19. Minners J, Allgeier M, Gohlke-Baerwolf C, et al. Inconsistencies of echocardiographic criteria for the grading of aortic valve stenosis. Eur Heart J 2008; 29:1043.
  20. Moretti M, Fabris E, Morosin M, et al. Prognostic significance of atrial fibrillation and severity of symptoms of heart failure in patients with low gradient aortic stenosis and preserved left ventricular ejection fraction. Am J Cardiol 2014; 114:1722.
  21. Rezzoug N, Vaes B, Pasquet A, et al. Prevalence and Prognostic Impact of Valve Area-Gradient Patterns in Patients ≥80 Years With Moderate-to-Severe Aortic Stenosis (from the Prospective BELFRAIL Study). Am J Cardiol 2015; 116:925.
  22. Clavel MA, Ennezat PV, Maréchaux S, et al. Stress echocardiography to assess stenosis severity and predict outcome in patients with paradoxical low-flow, low-gradient aortic stenosis and preserved LVEF. JACC Cardiovasc Imaging 2013; 6:175.
  23. Blais C, Burwash IG, Mundigler G, et al. Projected valve area at normal flow rate improves the assessment of stenosis severity in patients with low-flow, low-gradient aortic stenosis: the multicenter TOPAS (Truly or Pseudo-Severe Aortic Stenosis) study. Circulation 2006; 113:711.
  24. Messika-Zeitoun D, Aubry MC, Detaint D, et al. Evaluation and clinical implications of aortic valve calcification measured by electron-beam computed tomography. Circulation 2004; 110:356.
  25. Cueff C, Serfaty JM, Cimadevilla C, et al. Measurement of aortic valve calcification using multislice computed tomography: correlation with haemodynamic severity of aortic stenosis and clinical implication for patients with low ejection fraction. Heart 2011; 97:721.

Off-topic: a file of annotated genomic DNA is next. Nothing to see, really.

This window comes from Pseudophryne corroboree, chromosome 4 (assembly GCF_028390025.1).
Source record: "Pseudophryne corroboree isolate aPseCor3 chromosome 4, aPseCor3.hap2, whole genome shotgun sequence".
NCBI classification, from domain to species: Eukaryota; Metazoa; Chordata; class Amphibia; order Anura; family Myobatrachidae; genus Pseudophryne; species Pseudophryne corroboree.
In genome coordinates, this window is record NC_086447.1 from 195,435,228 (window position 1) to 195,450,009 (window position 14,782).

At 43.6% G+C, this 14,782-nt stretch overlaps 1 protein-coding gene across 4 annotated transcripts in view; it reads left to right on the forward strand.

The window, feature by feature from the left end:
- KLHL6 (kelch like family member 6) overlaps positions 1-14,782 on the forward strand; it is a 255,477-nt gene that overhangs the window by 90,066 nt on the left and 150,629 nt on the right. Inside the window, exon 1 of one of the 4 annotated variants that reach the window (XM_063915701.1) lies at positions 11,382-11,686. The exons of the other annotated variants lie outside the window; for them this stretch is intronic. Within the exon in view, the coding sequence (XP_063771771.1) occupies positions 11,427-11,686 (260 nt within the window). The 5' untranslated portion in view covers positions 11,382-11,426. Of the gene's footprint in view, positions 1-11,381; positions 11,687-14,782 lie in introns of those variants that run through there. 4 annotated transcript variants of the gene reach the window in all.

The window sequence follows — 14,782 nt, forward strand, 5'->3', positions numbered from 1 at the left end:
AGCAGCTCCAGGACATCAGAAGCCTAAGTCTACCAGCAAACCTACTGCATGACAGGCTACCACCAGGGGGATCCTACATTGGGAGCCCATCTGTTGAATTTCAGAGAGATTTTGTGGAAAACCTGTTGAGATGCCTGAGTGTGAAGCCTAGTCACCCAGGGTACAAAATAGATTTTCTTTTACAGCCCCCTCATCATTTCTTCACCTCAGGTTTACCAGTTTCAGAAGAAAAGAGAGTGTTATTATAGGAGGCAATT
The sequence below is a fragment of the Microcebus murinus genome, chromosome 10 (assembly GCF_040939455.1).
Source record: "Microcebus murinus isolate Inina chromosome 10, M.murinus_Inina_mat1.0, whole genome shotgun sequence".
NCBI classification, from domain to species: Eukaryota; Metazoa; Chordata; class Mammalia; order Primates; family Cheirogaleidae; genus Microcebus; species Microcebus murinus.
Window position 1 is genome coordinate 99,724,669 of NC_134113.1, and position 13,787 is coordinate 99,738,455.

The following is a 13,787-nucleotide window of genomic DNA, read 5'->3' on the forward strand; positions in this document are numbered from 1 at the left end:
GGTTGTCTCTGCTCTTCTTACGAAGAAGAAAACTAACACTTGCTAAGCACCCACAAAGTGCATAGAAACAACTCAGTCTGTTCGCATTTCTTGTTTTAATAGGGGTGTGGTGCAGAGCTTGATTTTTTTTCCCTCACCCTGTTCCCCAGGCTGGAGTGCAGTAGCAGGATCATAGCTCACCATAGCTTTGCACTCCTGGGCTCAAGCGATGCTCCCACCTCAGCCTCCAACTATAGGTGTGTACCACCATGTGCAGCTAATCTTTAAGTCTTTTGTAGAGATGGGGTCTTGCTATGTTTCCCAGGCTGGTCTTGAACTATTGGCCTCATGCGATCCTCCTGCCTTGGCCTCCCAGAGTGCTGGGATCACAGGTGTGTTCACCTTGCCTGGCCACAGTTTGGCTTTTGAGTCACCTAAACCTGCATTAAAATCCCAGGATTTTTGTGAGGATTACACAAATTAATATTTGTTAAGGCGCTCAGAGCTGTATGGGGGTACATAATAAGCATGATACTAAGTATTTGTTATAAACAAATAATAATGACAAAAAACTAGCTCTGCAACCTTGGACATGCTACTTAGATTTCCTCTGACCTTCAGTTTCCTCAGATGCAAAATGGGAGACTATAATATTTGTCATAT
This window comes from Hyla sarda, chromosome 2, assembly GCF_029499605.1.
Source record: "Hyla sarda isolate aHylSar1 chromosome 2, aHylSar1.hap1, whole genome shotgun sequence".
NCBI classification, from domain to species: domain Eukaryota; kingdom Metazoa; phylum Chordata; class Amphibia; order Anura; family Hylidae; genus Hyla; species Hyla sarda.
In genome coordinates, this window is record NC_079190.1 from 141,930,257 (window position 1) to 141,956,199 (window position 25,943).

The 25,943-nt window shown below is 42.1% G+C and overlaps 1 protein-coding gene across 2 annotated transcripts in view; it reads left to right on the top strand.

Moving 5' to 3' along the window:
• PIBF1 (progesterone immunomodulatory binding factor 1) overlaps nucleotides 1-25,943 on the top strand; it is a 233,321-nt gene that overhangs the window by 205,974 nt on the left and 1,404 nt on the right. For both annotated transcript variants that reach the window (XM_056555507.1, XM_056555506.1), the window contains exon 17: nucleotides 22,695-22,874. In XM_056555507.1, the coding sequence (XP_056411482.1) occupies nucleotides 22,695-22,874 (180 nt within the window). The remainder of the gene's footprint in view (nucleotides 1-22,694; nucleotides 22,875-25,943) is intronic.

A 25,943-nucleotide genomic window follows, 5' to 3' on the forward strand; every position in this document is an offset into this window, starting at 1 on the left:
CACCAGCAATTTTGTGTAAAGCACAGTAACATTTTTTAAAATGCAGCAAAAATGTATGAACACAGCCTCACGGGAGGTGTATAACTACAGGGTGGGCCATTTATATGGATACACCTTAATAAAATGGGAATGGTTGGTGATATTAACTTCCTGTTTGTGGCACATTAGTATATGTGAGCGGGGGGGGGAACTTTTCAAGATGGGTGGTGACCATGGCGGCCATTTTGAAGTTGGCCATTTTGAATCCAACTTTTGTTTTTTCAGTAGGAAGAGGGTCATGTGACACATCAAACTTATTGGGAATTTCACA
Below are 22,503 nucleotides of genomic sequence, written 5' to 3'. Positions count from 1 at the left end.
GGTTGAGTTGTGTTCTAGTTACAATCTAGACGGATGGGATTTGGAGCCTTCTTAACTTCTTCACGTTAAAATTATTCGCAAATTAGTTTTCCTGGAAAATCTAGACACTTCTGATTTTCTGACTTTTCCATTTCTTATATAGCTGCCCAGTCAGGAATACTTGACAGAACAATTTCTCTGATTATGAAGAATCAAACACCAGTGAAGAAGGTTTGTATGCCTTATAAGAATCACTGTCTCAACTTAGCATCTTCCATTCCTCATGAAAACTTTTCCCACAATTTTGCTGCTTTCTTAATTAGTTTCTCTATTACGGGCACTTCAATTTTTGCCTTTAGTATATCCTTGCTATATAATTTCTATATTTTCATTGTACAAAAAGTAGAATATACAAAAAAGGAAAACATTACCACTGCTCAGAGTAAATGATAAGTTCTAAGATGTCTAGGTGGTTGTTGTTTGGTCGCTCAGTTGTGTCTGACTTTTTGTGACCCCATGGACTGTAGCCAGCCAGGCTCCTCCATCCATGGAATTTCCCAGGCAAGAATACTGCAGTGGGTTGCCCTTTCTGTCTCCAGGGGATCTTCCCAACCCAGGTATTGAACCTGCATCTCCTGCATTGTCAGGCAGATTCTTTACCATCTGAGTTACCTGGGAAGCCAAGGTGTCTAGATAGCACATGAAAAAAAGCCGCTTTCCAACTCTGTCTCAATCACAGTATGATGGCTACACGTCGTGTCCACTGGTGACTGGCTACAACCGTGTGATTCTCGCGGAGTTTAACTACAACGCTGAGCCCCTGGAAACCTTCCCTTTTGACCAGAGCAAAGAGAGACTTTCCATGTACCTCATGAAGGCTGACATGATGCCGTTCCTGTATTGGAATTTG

26. Clavel MA, Messika-Zeitoun D, Pibarot P, et al. The complex nature of discordant severe calcified aortic valve disease grading: new insights from combined Doppler echocardiographic and computed tomographic study. J Am Coll Cardiol 2013; 62:2329.
  27. Clavel MA, Pibarot P, Messika-Zeitoun D, et al. Impact of aortic valve calcification, as measured by MDCT, on survival in patients with aortic stenosis: results of an international registry study. J Am Coll Cardiol 2014; 64:1202.
  28. Clavel MA, Malouf J, Messika-Zeitoun D, et al. Aortic valve area calculation in aortic stenosis by CT and Doppler echocardiography. JACC Cardiovasc Imaging 2015; 8:248.
  29. Kamperidis V, van Rosendael PJ, Katsanos S, et al. Low gradient severe aortic stenosis with preserved ejection fraction: reclassification of severity by fusion of Doppler and computed tomographic data. Eur Heart J 2015; 36:2087.
  30. Tandon A, Grayburn PA. Imaging of low-gradient severe aortic stenosis. JACC Cardiovasc Imaging 2013; 6:184.
  31. Chambers J, Bach D, Dumesnil J, et al. Crossing the aortic valve in severe aortic stenosis: no longer acceptable? J Heart Valve Dis 2004; 13:344.
  32. Omran H, Schmidt H, Hackenbroch M, et al. Silent and apparent cerebral embolism after retrograde catheterisation of the aortic valve in valvular stenosis: a prospective, randomised study. Lancet 2003; 361:1241.
  33. Bergler-Klein J, Mundigler G, Pibarot P, et al. B-type natriuretic peptide in low-flow, low-gradient aortic stenosis: relationship to hemodynamics and clinical outcome: results from the Multicenter Truly or Pseudo-Severe Aortic Stenosis (TOPAS) study. Circulation 2007; 115:2848.
  34. Lee SP, Kim YJ, Kim JH, et al. Deterioration of myocardial function in paradoxical low-flow severe aortic stenosis: two-dimensional strain analysis. J Am Soc Echocardiogr 2011; 24:976.
  35. Herrmann S, Störk S, Niemann M, et al. Low-gradient aortic valve stenosis myocardial fibrosis and its influence on function and outcome. J Am Coll Cardiol 2011; 58:402.
  36. Pislaru SV, Pellikka PA. The spectrum of low-output low-gradient aortic stenosis with normal ejection fraction. Heart 2016; 102:665.